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Prisoners Have Right to Send Letters to News Media

The First Circuit Court of Appeals has held that a prisoner has a right to
send letters to the news media. This action was filed by two prisoners at
the Massachusetts Correctional Institution at Walpole, challenging the
prison's total ban on prisoner letters to the news media concerning prison
affairs. The district court entered relief for the prisoners, but left
prison officials with discretion to refuse letters that present a risk to
prison security or rehabilitation of prisoners. Both parties appealed,
the prison contending the total ban should be upheld and the prisoners
contending the relief should be more widely drawn.

The First Circuit said the condition of prisons is an important matter of
public policy that prisoners and their wardens are particularly interested
in and particularly knowledgeable of. The prisoners' right to speak is
enhanced by the right of the public to know. While the court concluded
prisoners retain the right to send letters to the news media concerning
prison matters, the Court had to address the officials' contentions that
letters to the press would be detrimental to the security and good order
of the institution" and that a prison community is not the ideal setting
for impassioned debate. Aggressive feelings and grudges run high not only
against society in general and correction personnel but among inmates

The Court found that the officials' argument presupposes that
outgoing letters to the news media will automatically result in publishing
of the letter or reports that will be transmitted back into the prison,
thereby causing an antagonistic atmosphere. The Court said the better
policy is to allow prisoners to have unhampered ability to send letters to
the news media and then censor any incoming publication that may be a
threat to the good order of the prison.

Accordingly, the Court reversed and remanded for the district court to
enter more narrowly tailored relief. See: Nolan v. Fitzpatrick, 431 F.2d
545 (1st Cir. 1971).

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Related legal case

Nolan v. Fitzpatrick

Nolan v. Fitzpatrick, 451 F.2d 545 (1st Cir. 11/04/1971)


[2] Nos. 71-1156, 71-1166

[3] 451 F.2d 545

[4] Decided: November 4, 1971.


[6] Aldrich, Chief Judge, McEntee and Coffin, Circuit Judges.

[7] Author: Coffin

[8] COFFIN, Circuit Judge.

[9] Plaintiffs Nolan and LeFebvre, two prisoners confined at the Massachusetts Correctional Institution at Walpole, have brought this action to challenge the constitutionality of that prison's total ban on prisoner letters to the news media concerning prison affairs. Plaintiffs have exhausted their administrative remedies under state law and seek a declaratory judgment and injunctive relief, invoking the jurisdictional provisions of 28 U.S.C. § 1343 and the substantive provisions of 42 U.S.C. § 1983.

[10] The district court granted a declaratory judgment and issued an injunction under which prison authorities retain wide discretion. The authorities may refuse to mail a letter if they "have reasonable ground (not necessarily probable cause) to believe that the contents of the letter or the addressee of the letter presents a risk (a) to the security of the public, the prison administration, or the prison population, or (b) to the observance of rules of behavior by prisoners, or (c) to the rehabilitation of prisoners * * *."326 F. Supp. 209, 217, 218 (D.Mass.1971). Both parties appeal, the officials contending that the total ban should be upheld and the prisoners contending that restrictions, if any, must be drawn more narrowly.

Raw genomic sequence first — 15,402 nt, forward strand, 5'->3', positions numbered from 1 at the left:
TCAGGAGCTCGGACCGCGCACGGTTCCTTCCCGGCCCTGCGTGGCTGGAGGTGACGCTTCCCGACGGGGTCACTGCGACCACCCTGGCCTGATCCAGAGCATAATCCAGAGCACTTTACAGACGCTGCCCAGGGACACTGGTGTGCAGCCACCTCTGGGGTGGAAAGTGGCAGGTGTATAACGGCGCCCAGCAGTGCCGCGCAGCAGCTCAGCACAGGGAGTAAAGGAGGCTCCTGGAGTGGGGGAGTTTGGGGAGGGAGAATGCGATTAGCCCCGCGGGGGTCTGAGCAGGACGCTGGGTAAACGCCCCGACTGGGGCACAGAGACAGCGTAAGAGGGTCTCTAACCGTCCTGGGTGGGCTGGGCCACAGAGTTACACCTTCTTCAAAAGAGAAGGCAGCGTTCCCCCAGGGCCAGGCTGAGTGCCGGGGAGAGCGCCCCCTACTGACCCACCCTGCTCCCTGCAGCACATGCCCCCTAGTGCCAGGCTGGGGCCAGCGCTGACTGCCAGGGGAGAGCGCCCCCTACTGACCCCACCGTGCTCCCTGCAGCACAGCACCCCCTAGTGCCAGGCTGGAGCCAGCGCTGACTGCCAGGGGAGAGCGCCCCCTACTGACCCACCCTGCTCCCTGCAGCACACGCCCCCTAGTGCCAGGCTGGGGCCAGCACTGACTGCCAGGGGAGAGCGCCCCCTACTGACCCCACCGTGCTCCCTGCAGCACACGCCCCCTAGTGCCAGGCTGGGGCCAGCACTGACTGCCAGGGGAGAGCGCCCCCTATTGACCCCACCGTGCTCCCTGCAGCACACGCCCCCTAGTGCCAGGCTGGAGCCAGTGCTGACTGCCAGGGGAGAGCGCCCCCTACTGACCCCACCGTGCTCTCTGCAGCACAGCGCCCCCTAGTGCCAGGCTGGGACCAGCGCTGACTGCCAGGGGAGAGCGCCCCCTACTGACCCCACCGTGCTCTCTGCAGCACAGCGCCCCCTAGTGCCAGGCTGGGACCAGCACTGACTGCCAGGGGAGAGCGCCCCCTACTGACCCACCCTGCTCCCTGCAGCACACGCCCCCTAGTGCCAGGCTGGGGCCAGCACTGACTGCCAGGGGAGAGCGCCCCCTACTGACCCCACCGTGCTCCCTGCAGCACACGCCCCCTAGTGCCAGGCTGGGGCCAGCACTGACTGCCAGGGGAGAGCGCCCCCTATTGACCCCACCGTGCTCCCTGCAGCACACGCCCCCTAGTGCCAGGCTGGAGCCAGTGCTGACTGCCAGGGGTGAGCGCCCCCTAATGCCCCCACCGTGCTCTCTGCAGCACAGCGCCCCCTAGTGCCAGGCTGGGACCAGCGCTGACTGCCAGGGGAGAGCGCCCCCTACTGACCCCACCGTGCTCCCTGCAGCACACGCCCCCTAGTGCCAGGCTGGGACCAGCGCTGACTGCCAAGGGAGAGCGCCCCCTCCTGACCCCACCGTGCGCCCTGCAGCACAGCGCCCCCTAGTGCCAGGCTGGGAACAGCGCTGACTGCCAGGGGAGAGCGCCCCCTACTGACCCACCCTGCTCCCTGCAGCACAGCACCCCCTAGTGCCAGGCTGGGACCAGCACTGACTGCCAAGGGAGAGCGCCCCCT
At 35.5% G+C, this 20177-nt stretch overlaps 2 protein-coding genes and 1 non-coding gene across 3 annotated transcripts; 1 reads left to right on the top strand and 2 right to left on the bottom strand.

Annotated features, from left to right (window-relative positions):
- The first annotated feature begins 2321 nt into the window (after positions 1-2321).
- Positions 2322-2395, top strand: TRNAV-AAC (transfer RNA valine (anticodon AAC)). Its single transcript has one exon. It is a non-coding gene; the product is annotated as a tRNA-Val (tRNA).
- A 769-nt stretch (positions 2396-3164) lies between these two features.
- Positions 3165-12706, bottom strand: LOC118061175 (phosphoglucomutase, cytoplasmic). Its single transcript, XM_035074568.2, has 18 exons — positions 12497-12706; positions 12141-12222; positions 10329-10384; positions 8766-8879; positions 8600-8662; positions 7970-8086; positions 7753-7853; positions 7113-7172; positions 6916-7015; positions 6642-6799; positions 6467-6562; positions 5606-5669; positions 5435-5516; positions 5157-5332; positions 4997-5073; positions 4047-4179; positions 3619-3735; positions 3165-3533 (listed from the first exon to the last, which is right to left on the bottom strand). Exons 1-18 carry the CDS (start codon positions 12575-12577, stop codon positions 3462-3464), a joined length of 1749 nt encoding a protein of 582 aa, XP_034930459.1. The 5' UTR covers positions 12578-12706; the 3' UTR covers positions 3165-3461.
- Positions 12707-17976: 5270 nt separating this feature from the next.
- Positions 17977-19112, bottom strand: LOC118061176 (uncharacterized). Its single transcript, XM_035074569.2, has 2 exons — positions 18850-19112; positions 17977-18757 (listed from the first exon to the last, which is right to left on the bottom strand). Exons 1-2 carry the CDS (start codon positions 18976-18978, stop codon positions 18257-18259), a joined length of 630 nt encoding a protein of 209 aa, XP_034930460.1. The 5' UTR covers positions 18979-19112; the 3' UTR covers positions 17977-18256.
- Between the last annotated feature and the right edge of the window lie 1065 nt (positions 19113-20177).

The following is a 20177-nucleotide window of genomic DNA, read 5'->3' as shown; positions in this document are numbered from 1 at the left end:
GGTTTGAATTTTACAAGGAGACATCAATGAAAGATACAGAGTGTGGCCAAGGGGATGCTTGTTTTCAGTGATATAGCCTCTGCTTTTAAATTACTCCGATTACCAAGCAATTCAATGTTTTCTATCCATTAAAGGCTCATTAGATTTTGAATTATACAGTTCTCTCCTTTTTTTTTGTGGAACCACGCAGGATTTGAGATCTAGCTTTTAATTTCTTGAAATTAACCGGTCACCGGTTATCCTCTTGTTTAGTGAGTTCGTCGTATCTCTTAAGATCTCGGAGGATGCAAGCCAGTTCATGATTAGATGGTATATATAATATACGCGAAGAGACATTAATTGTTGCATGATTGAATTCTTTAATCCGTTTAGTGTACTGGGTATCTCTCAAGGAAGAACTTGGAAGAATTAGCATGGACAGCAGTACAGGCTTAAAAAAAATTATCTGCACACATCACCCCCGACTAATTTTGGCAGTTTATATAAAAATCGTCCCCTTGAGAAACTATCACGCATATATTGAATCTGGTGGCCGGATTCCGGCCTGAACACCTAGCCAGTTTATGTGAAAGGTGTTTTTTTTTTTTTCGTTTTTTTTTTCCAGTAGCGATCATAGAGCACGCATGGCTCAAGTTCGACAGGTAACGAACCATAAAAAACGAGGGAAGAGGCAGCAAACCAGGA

[11] At the outset, we note that the plaintiffs do not challenge the right of prison authorities to read all letters to the press and to inspect them for contraband or escape plans. Nor do they here assert a right to correspond with the news media about matters of public policy or personal affairs unrelated to the prisons. They claim simply the right to send to the media letters concerning prison management, treatment of offenders, and personal grievances arising within the prison. Plaintiff Nolan wrote seven such letters, and plaintiff LeFebvre wrote one; all were returned by the Walpole censor. The following letter, addressed to the Editor of the Boston Record American, is illustrative:

[12] "Dear Sir,

[13] I am writing this letter in regards to an article which I read in your newspaper concerning the work strike at Walpole State Prison. 1/15 [illegible]

[14] I want to thank you for not minimizing our grievances and I would like to point out that the situation in this prison is a great deal more serious than you indicate. Contrary to your statement that 'the Superintendent agreed to discuss our grievances.' This information is incorrect.

[15] The work strike started on Monday afternoon (1/11/71) & continued until late Thursday afternoon 1/14/71.

[16] If you would like to know more about the reasons behind that work strike & other such trouble that has taken place in this prison during these past 10 months, then please contact the above named attorney (482-1390).

[17] Yours,

[18] Dan Nolan /s/

[19] Prisoner, Walpole"

[20] Plaintiffs make First Amendment claims under the heads of freedom of speech, freedom of the press, and the right to petition. It is clear that federal courts may no longer refuse to hear such claims. The oft-cited proposition that "Lawful incarceration brings about the necessary withdrawal or limitation of many privileges and rights, a retraction justified by the considerations underlying our penal system", Price v. Johnston,334 U.S. 266, 285, 68 S. Ct. 1049, 1060, 92 L. Ed. 1356 (1948), must be read in the light of its equally oft-cited contrapositive, that "A prisoner retains all the rights of an ordinary citizen except those expressly, or by necessary implication, taken from him by law", Coffin v. Reichard,143 F.2d 443, 445 (6th Cir. 1944), cert. denied, 325 U.S. 887, 65 S. Ct. 1568, 89 L. Ed. 2001 (1945).

[21] Since the challenged total ban does deprive prisoners of all opportunity to write letters to the press, we must, as a threshold matter, determine whether one's freedom to write to the press survives his incarceration. While to our knowledge no court has addressed the precise question, many have concluded that various other First Amendment rights survive.*fn1 The right to free exercise of religion has given rise to most of the litigation. In Cooper v. Pate, 378 U.S. 546, 84 S. Ct. 1733, 12 L. Ed. 2d 1030 (1964), the Supreme Court held that a prisoner stated a cause of action in alleging that he was denied permission to purchase certain religious publications and was, because of his religious beliefs, denied other privileges enjoyed by other prisoners. While Cooper could conceivably be thought to be grounded in either free exercise of religion or equal protection, it has consistently been interpreted as proceeding on free exercise grounds. E. g., Brown v. Peyton,437 F.2d 1228, 1230 (4th Cir. 1971); Walker v. Blackwell, 411 F.2d 23, 24 (5th Cir. 1969); Long v. Parker, 390 F.2d 816, 820 n. 17 (3d Cir. 1968). Indeed, the language of these cases suggests the survival of First Amendment rights generally. 437 F.2d at 1231; 411 F.2d at 24. Similar language was used in an opinion holding that prisoners had the right to receive Fortune News, a (non-religious) newsletter published by former inmates and often critical of prison authorities. Fortune Society v. McGinnis,319 F. Supp. 901, 904 (S.D.N.Y.1970).